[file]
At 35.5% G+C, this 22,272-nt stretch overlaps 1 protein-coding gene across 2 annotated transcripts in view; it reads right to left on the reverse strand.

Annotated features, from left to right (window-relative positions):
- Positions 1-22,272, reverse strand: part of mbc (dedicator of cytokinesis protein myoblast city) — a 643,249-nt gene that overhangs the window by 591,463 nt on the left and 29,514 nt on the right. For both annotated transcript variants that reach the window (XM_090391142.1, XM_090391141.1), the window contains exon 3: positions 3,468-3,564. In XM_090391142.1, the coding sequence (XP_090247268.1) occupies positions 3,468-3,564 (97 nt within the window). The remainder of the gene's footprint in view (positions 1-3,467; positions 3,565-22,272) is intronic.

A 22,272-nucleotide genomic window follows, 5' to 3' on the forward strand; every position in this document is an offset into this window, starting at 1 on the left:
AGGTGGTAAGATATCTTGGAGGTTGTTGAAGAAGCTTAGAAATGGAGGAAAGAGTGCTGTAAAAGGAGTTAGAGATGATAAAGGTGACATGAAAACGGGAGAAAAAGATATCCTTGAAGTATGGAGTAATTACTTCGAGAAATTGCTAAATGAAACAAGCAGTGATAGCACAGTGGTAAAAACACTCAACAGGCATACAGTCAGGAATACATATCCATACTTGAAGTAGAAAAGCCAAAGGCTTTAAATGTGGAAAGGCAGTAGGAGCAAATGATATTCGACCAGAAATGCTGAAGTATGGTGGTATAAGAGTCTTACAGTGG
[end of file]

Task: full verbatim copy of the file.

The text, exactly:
At 35.5% G+C, this 22,272-nt stretch overlaps 1 protein-coding gene across 2 annotated transcripts in view; it reads right to left on the reverse strand.

Annotated features, from left to right (window-relative positions):
- Positions 1-22,272, reverse strand: part of mbc (dedicator of cytokinesis protein myoblast city) — a 643,249-nt gene that overhangs the window by 591,463 nt on the left and 29,514 nt on the right. For both annotated transcript variants that reach the window (XM_090391142.1, XM_090391141.1), the window contains exon 3: positions 3,468-3,564. In XM_090391142.1, the coding sequence (XP_090247268.1) occupies positions 3,468-3,564 (97 nt within the window). The remainder of the gene's footprint in view (positions 1-3,467; positions 3,565-22,272) is intronic.

A 22,272-nucleotide genomic window follows, 5' to 3' on the forward strand; every position in this document is an offset into this window, starting at 1 on the left:
AGGTGGTAAGATATCTTGGAGGTTGTTGAAGAAGCTTAGAAATGGAGGAAAGAGTGCTGTAAAAGGAGTTAGAGATGATAAAGGTGACATGAAAACGGGAGAAAAAGATATCCTTGAAGTATGGAGTAATTACTTCGAGAAATTGCTAAATGAAACAAGCAGTGATAGCACAGTGGTAAAAACACTCAACAGGCATACAGTCAGGAATACATATCCATACTTGAAGTAGAAAAGCCAAAGGCTTTAAATGTGGAAAGGCAGTAGGAGCAAATGATATTCGACCAGAAATGCTGAAGTATGGTGGTATAAGAGTCTTACAGTGG